Journal of evaluation in clinical practice vol:12 issue:6 pages:595-600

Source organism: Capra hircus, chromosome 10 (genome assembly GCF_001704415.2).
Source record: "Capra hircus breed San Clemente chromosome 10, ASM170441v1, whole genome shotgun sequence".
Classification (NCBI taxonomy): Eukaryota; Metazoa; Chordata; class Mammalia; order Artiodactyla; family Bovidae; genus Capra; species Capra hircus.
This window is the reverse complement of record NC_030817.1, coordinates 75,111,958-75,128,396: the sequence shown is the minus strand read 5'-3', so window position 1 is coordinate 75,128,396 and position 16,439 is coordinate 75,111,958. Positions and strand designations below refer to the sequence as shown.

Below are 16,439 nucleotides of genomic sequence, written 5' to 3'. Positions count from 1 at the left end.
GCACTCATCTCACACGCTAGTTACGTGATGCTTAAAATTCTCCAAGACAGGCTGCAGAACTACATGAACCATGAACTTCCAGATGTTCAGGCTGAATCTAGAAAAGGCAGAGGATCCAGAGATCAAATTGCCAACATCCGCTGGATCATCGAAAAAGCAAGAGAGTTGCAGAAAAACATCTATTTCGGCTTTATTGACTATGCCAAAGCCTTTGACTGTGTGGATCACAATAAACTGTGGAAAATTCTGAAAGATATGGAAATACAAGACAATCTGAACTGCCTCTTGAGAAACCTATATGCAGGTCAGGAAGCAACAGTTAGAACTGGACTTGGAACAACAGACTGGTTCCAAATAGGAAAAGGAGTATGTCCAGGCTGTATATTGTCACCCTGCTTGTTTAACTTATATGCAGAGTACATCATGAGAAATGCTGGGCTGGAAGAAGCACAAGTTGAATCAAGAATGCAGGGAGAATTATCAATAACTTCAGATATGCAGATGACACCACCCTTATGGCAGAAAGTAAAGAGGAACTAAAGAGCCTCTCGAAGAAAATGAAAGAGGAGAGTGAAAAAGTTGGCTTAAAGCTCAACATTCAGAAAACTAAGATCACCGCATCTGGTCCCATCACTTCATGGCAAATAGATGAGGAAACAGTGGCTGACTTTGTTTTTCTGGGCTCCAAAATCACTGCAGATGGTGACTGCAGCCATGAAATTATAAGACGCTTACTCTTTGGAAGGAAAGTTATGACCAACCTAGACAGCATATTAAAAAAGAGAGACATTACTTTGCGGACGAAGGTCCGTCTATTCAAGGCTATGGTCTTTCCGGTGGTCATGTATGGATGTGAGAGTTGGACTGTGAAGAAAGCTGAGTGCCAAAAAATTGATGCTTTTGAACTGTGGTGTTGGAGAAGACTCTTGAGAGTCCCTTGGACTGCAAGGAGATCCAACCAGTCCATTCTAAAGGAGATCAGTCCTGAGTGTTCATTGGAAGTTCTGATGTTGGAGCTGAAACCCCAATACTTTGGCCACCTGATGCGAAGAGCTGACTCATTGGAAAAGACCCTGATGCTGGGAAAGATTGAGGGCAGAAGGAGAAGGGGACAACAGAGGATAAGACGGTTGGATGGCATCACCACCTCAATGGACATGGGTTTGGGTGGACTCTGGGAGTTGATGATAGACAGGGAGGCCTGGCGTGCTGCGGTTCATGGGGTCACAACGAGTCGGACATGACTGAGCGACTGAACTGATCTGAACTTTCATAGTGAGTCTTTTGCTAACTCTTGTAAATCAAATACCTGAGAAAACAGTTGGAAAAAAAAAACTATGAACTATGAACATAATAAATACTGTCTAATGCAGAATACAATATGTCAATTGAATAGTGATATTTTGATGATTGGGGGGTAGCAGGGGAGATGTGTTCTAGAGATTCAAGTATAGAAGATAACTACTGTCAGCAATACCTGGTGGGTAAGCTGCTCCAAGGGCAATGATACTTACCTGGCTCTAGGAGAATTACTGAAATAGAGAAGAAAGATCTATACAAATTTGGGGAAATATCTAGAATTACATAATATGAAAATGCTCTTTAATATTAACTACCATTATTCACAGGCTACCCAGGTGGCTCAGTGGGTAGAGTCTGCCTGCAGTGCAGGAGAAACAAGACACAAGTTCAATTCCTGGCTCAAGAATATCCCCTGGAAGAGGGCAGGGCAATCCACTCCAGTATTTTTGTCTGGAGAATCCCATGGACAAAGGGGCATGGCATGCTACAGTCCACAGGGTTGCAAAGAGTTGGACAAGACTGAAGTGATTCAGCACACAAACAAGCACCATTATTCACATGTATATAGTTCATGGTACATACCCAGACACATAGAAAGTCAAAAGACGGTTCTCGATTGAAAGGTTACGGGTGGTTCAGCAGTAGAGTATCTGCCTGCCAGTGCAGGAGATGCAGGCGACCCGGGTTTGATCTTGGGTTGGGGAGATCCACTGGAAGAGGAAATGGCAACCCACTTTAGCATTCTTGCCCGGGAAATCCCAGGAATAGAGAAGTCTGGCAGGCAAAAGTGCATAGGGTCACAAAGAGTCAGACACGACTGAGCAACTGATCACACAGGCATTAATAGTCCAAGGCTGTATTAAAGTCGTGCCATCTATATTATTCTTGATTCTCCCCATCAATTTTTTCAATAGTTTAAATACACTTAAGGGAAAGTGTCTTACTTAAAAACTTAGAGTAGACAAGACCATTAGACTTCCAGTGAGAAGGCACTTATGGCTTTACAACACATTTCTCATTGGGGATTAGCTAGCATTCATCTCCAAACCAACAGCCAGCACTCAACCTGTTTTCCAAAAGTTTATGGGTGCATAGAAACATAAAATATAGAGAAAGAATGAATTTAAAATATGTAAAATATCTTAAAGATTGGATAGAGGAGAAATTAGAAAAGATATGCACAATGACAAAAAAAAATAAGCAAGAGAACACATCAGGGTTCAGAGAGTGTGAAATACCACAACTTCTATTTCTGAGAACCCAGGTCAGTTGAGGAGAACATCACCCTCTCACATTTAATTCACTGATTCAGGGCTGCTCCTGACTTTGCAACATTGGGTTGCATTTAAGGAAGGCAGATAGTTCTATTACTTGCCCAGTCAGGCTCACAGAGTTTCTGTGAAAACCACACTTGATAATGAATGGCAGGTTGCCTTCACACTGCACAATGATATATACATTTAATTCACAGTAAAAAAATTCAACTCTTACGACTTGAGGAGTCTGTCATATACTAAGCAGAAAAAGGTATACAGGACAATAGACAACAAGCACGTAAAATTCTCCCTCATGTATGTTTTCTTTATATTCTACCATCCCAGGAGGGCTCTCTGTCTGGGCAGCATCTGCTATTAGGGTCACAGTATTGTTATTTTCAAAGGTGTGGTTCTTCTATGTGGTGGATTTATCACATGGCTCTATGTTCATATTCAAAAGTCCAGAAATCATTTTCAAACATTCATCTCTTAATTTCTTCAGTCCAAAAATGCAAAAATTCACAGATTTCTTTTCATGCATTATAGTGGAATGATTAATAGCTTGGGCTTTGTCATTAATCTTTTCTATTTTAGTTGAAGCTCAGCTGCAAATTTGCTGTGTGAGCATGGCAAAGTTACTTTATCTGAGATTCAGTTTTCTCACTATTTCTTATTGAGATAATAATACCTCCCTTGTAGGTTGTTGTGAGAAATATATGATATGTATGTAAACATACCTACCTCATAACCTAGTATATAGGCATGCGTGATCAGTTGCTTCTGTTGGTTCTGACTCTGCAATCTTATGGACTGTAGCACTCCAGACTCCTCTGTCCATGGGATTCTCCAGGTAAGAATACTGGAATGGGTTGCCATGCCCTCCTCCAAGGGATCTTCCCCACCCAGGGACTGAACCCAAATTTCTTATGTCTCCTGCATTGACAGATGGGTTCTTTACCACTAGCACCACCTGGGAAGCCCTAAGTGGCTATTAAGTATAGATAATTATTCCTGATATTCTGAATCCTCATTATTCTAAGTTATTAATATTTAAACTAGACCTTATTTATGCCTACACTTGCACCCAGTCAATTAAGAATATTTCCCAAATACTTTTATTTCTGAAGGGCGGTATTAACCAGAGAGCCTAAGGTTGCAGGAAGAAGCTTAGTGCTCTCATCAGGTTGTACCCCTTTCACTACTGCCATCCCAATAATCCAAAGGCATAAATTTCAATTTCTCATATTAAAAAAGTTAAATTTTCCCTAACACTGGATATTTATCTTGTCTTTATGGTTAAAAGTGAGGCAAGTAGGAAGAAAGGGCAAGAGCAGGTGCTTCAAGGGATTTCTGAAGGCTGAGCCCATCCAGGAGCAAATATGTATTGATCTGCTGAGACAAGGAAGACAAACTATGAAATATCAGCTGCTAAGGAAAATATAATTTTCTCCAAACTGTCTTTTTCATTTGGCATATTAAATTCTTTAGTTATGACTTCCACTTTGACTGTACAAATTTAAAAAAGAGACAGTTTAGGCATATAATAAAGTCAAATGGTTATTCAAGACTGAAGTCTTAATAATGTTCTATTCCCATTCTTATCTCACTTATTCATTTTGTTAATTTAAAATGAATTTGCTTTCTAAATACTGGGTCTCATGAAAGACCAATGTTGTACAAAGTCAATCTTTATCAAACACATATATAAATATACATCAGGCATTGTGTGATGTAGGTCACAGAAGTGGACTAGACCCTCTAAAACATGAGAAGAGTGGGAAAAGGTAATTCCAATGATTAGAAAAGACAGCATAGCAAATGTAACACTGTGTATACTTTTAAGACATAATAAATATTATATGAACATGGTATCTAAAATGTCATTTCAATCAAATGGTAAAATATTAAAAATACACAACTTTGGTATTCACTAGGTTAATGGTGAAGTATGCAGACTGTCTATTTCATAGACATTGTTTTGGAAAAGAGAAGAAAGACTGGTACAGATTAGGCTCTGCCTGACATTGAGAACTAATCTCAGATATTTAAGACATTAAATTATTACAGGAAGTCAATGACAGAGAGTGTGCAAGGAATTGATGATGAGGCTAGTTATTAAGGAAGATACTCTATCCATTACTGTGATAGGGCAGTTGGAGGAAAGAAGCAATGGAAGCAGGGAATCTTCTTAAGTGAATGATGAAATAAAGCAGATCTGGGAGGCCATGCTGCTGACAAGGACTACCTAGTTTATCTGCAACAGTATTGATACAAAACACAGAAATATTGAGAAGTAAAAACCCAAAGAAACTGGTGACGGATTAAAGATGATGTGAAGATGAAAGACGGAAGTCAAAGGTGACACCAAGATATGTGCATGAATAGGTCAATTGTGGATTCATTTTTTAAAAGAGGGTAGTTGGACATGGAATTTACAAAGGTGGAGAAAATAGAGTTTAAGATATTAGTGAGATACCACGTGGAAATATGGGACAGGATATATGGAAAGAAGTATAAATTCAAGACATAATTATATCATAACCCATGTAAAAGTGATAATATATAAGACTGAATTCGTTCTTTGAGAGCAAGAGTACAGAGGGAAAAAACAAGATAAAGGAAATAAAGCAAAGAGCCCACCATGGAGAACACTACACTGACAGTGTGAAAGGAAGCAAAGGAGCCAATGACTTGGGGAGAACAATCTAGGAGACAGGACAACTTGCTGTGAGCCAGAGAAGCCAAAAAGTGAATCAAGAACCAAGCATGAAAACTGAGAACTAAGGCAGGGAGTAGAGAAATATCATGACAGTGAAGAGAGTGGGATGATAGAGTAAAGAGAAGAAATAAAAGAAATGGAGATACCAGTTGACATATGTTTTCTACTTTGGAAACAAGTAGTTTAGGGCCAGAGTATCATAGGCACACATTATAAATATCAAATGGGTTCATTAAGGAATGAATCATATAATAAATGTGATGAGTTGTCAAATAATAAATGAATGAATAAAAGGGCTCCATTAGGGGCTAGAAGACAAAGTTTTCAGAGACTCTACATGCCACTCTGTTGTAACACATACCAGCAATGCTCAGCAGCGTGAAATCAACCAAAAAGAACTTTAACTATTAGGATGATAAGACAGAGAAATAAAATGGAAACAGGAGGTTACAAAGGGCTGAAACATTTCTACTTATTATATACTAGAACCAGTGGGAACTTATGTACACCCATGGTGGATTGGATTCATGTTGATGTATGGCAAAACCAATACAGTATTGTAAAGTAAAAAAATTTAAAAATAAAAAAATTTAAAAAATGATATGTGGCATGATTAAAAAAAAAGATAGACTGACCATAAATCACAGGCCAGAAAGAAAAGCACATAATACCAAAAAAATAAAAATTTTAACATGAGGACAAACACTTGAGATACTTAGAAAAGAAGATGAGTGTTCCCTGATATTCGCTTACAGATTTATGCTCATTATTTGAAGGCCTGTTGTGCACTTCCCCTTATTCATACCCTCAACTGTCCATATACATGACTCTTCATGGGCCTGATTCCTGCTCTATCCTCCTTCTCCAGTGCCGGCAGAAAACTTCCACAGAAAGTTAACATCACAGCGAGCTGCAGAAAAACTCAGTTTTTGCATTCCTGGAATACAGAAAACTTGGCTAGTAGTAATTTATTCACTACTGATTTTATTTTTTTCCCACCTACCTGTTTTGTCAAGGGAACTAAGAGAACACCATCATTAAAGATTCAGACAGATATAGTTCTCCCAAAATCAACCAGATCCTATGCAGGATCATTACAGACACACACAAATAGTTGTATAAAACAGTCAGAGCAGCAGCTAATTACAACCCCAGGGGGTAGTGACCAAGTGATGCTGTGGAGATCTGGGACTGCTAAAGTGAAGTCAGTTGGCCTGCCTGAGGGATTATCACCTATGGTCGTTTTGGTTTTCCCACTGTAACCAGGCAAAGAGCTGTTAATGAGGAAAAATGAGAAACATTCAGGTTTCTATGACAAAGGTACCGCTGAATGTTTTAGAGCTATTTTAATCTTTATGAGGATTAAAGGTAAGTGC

RATIONALE: Owing to the growing health care expenditure and the need to improve efficiency, public authorities have since the 1980s changed their policy with respect to health care. Financial pressures encouraged them to investigate methods to control health care costs. One recent method is the enactment of cost containment measures based on clinical practice guidelines (CPGs) that provide financial or administrative sanctions. AIMS AND OBJECTIVES: This article describes the legal value of CPGs, the evolution towards cost containment measures based on CPGs, and finally the legal value of these new cost containment measures. It questions whether these measures may have an impact on the medical liability rules and it wants to open the debate on the legal value of these measures based vis-à-vis the professional autonomy of the physician and patients' rights on quality care. METHODS: The research for this article is based on a comparative analysis of the legal literature and jurisprudence of a number of legal systems. RESULTS AND CONCLUSIONS: The article concludes that, as a result of the rising costs, it becomes increasingly difficult for a physician to balance his duty to take care on the one hand and his duty to control costs on the other. Maintaining a high standard of care towards patients becomes difficult. Consequently, one wonders whether the law should then allow the standard of care to be adjusted according to the available means. Until now, courts in a fault based system have not been willing to accept such an adjustment of the standard of care, but it might well be possible that this attitude will change in case of no-fault compensation systems.